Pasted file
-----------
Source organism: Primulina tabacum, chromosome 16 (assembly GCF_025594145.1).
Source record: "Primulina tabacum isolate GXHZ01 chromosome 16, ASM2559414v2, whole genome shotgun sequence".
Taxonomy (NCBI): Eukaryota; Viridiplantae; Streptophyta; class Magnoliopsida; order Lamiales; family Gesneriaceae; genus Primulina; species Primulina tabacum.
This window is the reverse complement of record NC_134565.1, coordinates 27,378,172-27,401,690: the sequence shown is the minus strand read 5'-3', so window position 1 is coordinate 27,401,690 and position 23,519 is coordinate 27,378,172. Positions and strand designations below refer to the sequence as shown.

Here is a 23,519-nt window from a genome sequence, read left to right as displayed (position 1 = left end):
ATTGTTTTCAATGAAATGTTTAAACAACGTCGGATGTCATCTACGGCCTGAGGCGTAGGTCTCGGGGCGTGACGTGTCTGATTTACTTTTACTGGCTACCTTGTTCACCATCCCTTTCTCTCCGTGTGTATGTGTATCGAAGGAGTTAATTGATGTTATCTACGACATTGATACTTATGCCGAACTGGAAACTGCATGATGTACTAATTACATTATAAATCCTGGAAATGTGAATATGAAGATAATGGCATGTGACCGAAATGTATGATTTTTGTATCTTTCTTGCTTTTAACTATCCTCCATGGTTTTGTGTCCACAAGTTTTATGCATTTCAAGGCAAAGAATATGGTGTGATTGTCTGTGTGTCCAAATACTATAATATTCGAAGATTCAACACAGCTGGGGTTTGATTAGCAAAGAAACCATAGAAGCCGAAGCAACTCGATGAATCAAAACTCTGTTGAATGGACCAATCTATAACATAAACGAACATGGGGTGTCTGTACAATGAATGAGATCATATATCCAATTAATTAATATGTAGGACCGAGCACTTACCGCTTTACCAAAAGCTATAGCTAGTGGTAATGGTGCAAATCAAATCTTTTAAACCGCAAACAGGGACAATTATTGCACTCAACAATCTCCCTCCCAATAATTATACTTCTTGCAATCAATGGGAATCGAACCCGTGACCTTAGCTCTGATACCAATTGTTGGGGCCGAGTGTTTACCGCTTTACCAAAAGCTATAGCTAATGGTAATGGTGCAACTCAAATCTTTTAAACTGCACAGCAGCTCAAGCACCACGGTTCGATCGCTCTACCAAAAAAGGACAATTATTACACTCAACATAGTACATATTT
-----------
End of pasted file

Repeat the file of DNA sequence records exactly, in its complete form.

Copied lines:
Source organism: Primulina tabacum, chromosome 16 (assembly GCF_025594145.1).
Source record: "Primulina tabacum isolate GXHZ01 chromosome 16, ASM2559414v2, whole genome shotgun sequence".
Taxonomy (NCBI): Eukaryota; Viridiplantae; Streptophyta; class Magnoliopsida; order Lamiales; family Gesneriaceae; genus Primulina; species Primulina tabacum.
This window is the reverse complement of record NC_134565.1, coordinates 27,378,172-27,401,690: the sequence shown is the minus strand read 5'-3', so window position 1 is coordinate 27,401,690 and position 23,519 is coordinate 27,378,172. Positions and strand designations below refer to the sequence as shown.

Here is a 23,519-nt window from a genome sequence, read left to right as displayed (position 1 = left end):
ATTGTTTTCAATGAAATGTTTAAACAACGTCGGATGTCATCTACGGCCTGAGGCGTAGGTCTCGGGGCGTGACGTGTCTGATTTACTTTTACTGGCTACCTTGTTCACCATCCCTTTCTCTCCGTGTGTATGTGTATCGAAGGAGTTAATTGATGTTATCTACGACATTGATACTTATGCCGAACTGGAAACTGCATGATGTACTAATTACATTATAAATCCTGGAAATGTGAATATGAAGATAATGGCATGTGACCGAAATGTATGATTTTTGTATCTTTCTTGCTTTTAACTATCCTCCATGGTTTTGTGTCCACAAGTTTTATGCATTTCAAGGCAAAGAATATGGTGTGATTGTCTGTGTGTCCAAATACTATAATATTCGAAGATTCAACACAGCTGGGGTTTGATTAGCAAAGAAACCATAGAAGCCGAAGCAACTCGATGAATCAAAACTCTGTTGAATGGACCAATCTATAACATAAACGAACATGGGGTGTCTGTACAATGAATGAGATCATATATCCAATTAATTAATATGTAGGACCGAGCACTTACCGCTTTACCAAAAGCTATAGCTAGTGGTAATGGTGCAAATCAAATCTTTTAAACCGCAAACAGGGACAATTATTGCACTCAACAATCTCCCTCCCAATAATTATACTTCTTGCAATCAATGGGAATCGAACCCGTGACCTTAGCTCTGATACCAATTGTTGGGGCCGAGTGTTTACCGCTTTACCAAAAGCTATAGCTAATGGTAATGGTGCAACTCAAATCTTTTAAACTGCACAGCAGCTCAAGCACCACGGTTCGATCGCTCTACCAAAAAAGGACAATTATTACACTCAACATAGTACATATTT